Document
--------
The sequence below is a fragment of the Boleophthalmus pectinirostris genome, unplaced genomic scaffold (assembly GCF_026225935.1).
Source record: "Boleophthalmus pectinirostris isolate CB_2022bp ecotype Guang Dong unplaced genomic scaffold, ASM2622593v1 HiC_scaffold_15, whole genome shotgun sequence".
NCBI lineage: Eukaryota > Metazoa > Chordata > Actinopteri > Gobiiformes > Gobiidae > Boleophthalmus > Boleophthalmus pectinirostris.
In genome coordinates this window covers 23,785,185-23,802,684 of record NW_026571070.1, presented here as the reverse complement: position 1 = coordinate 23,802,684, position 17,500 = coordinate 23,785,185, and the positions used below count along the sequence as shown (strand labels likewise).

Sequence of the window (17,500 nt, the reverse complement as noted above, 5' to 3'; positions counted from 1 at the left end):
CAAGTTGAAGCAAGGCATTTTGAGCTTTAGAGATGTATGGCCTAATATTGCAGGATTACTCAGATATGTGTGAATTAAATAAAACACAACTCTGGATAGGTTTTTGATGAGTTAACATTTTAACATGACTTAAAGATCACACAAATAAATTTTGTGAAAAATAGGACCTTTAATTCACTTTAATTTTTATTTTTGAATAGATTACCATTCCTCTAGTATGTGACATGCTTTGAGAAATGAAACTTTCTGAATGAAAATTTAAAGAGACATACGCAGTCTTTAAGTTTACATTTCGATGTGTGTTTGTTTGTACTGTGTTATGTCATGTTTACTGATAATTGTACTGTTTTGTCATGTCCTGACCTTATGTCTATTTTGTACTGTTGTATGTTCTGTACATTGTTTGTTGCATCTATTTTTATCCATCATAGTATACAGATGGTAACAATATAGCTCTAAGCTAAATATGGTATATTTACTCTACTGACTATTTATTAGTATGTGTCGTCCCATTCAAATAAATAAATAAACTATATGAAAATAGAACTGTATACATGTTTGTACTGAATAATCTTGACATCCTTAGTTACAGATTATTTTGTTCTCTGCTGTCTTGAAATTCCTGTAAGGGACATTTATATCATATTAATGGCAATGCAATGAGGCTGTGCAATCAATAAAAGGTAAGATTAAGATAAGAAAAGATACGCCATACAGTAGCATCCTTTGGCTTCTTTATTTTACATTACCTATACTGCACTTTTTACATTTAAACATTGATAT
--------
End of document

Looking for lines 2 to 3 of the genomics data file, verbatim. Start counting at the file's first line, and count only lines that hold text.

Source record: "Boleophthalmus pectinirostris isolate CB_2022bp ecotype Guang Dong unplaced genomic scaffold, ASM2622593v1 HiC_scaffold_15, whole genome shotgun sequence".
NCBI lineage: Eukaryota > Metazoa > Chordata > Actinopteri > Gobiiformes > Gobiidae > Boleophthalmus > Boleophthalmus pectinirostris.